Homologous recombination and maintenance of genome integrity: cancer and aging through the prism of human RecQ helicases

Mech Ageing Dev. Jul-Aug 2008;129(7-8):425-40. doi: 10.1016/j.mad.2008.03.003. Epub 2008 Mar 15.

Abstract

Homologous recombination (HR) is a genetic mechanism in somatic cells that repairs DNA double-strand breaks and restores productive DNA synthesis following disruption of replication forks. Although HR is indispensable for maintaining genome integrity, it must be tightly regulated to avoid harmful outcomes. HR-associated genomic instabilities arise in three human genetic disorders, Bloom syndrome (BS), Werner syndrome (WS), and Rothmund-Thomson syndrome (RTS), which are caused by defects in three individual proteins of the RecQ family of helicases, BLM, WRN, and RECQL4, respectively. Cells derived from persons with these syndromes display varying types of genomic instability as evidenced by the presence of different kinds of chromosomal abnormalities and different sensitivities to DNA damaging agents. Persons with these syndromes exhibit a variety of developmental defects and are predisposed to a wide range of cancers. WS and RTS are further characterized by premature aging. Recent research has shown many connections between all three proteins and the regulation of excess HR. Here, we illustrate the elaborate networks of BLM, WRN, and RECQL4 in regulating HR, and the potential mechanistic linkages to cancer and aging.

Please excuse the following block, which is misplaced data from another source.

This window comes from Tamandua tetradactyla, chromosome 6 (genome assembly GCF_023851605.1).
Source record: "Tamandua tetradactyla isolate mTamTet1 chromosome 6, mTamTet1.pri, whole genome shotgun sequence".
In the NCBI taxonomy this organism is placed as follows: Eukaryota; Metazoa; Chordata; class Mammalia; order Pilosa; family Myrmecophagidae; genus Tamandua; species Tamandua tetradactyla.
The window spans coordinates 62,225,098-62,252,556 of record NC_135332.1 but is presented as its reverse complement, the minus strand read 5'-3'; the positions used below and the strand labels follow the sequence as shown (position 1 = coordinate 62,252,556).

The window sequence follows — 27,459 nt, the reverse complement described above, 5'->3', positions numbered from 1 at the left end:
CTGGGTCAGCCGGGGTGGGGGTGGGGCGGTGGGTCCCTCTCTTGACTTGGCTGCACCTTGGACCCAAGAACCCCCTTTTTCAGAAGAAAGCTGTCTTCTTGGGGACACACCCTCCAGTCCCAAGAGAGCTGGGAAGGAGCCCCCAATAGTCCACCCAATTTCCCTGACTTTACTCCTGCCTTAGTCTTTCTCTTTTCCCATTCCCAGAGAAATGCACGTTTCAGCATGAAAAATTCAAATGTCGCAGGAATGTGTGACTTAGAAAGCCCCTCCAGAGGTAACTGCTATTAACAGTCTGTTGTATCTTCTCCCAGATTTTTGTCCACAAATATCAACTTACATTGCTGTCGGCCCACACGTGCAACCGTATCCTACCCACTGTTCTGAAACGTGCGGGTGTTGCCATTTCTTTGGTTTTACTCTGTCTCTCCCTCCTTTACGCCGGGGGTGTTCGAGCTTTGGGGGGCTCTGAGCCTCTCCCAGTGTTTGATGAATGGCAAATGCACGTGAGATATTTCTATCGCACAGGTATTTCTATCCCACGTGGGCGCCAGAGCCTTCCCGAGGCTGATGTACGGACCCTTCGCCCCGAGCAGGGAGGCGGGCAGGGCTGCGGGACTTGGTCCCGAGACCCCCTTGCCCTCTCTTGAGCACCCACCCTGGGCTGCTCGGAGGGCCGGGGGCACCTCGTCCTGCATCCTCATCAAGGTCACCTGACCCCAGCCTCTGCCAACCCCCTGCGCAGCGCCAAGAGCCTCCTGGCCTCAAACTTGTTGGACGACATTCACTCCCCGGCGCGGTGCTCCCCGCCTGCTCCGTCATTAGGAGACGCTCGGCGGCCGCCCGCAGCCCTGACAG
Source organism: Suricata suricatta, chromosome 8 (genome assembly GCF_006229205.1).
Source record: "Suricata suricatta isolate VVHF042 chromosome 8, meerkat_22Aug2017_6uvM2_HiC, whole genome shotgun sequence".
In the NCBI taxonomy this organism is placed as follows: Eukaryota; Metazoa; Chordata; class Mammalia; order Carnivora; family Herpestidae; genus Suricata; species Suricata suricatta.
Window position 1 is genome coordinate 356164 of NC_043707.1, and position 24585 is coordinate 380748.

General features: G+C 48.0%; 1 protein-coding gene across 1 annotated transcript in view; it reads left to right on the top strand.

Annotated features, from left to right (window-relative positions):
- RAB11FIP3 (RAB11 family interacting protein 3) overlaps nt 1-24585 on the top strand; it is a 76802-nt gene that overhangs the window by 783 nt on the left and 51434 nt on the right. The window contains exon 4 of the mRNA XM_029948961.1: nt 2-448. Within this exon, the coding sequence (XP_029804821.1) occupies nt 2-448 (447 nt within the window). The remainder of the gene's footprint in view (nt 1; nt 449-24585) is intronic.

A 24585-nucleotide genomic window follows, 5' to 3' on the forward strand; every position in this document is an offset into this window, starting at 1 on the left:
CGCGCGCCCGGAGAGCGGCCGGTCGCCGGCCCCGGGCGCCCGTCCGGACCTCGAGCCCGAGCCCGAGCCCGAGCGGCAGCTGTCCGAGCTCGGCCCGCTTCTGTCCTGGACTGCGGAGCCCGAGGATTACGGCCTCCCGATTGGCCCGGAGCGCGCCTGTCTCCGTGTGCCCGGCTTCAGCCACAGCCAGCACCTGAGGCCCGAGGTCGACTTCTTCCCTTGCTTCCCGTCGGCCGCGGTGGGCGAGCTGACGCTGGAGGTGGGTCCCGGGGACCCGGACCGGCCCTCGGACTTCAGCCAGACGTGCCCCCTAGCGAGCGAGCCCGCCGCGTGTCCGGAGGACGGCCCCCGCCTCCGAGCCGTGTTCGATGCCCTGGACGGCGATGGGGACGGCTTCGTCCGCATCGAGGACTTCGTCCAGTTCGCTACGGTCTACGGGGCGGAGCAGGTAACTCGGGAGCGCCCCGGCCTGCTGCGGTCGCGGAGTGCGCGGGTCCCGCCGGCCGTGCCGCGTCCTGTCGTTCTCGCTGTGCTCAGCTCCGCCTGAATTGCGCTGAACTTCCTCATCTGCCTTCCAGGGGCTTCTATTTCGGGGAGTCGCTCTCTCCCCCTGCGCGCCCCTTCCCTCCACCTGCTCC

Publication types

  • Review

MeSH terms

  • Aging / genetics*
  • DNA Helicases / genetics
  • DNA Helicases / metabolism
  • DNA Repair*
  • DNA Repair-Deficiency Disorders / genetics
  • Exodeoxyribonucleases / genetics
  • Exodeoxyribonucleases / metabolism
  • Genomic Instability*
  • Humans
  • Neoplasms / genetics*
  • RecQ Helicases / genetics*
  • RecQ Helicases / metabolism*
  • Recombination, Genetic*
  • Werner Syndrome Helicase

Substances

  • Exodeoxyribonucleases
  • Bloom syndrome protein
  • RECQL4 protein, human
  • DNA Helicases
  • RecQ Helicases
  • WRN protein, human
  • Werner Syndrome Helicase